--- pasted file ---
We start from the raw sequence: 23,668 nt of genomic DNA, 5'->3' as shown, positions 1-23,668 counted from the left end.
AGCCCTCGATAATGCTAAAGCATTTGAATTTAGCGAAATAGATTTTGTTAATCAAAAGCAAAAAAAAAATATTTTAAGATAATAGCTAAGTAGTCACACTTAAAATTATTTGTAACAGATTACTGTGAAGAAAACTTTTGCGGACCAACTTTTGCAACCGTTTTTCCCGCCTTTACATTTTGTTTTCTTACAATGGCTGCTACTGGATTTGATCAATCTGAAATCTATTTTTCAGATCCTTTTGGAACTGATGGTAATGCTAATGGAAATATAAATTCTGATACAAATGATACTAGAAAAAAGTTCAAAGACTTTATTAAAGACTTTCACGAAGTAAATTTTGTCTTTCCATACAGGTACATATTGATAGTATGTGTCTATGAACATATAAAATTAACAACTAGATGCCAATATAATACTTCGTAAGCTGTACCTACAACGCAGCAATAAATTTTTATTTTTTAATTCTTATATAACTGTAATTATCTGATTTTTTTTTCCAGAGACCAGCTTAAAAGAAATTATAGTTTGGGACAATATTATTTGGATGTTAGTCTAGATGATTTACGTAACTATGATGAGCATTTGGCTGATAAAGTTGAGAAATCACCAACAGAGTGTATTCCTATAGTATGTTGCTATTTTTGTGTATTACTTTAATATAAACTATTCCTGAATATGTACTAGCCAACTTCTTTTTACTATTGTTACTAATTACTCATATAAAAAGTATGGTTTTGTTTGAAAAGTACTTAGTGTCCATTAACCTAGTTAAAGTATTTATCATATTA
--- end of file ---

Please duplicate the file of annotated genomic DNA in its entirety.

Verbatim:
We start from the raw sequence: 23,668 nt of genomic DNA, 5'->3' as shown, positions 1-23,668 counted from the left end.
AGCCCTCGATAATGCTAAAGCATTTGAATTTAGCGAAATAGATTTTGTTAATCAAAAGCAAAAAAAAAATATTTTAAGATAATAGCTAAGTAGTCACACTTAAAATTATTTGTAACAGATTACTGTGAAGAAAACTTTTGCGGACCAACTTTTGCAACCGTTTTTCCCGCCTTTACATTTTGTTTTCTTACAATGGCTGCTACTGGATTTGATCAATCTGAAATCTATTTTTCAGATCCTTTTGGAACTGATGGTAATGCTAATGGAAATATAAATTCTGATACAAATGATACTAGAAAAAAGTTCAAAGACTTTATTAAAGACTTTCACGAAGTAAATTTTGTCTTTCCATACAGGTACATATTGATAGTATGTGTCTATGAACATATAAAATTAACAACTAGATGCCAATATAATACTTCGTAAGCTGTACCTACAACGCAGCAATAAATTTTTATTTTTTAATTCTTATATAACTGTAATTATCTGATTTTTTTTTCCAGAGACCAGCTTAAAAGAAATTATAGTTTGGGACAATATTATTTGGATGTTAGTCTAGATGATTTACGTAACTATGATGAGCATTTGGCTGATAAAGTTGAGAAATCACCAACAGAGTGTATTCCTATAGTATGTTGCTATTTTTGTGTATTACTTTAATATAAACTATTCCTGAATATGTACTAGCCAACTTCTTTTTACTATTGTTACTAATTACTCATATAAAAAGTATGGTTTTGTTTGAAAAGTACTTAGTGTCCATTAACCTAGTTAAAGTATTTATCATATTA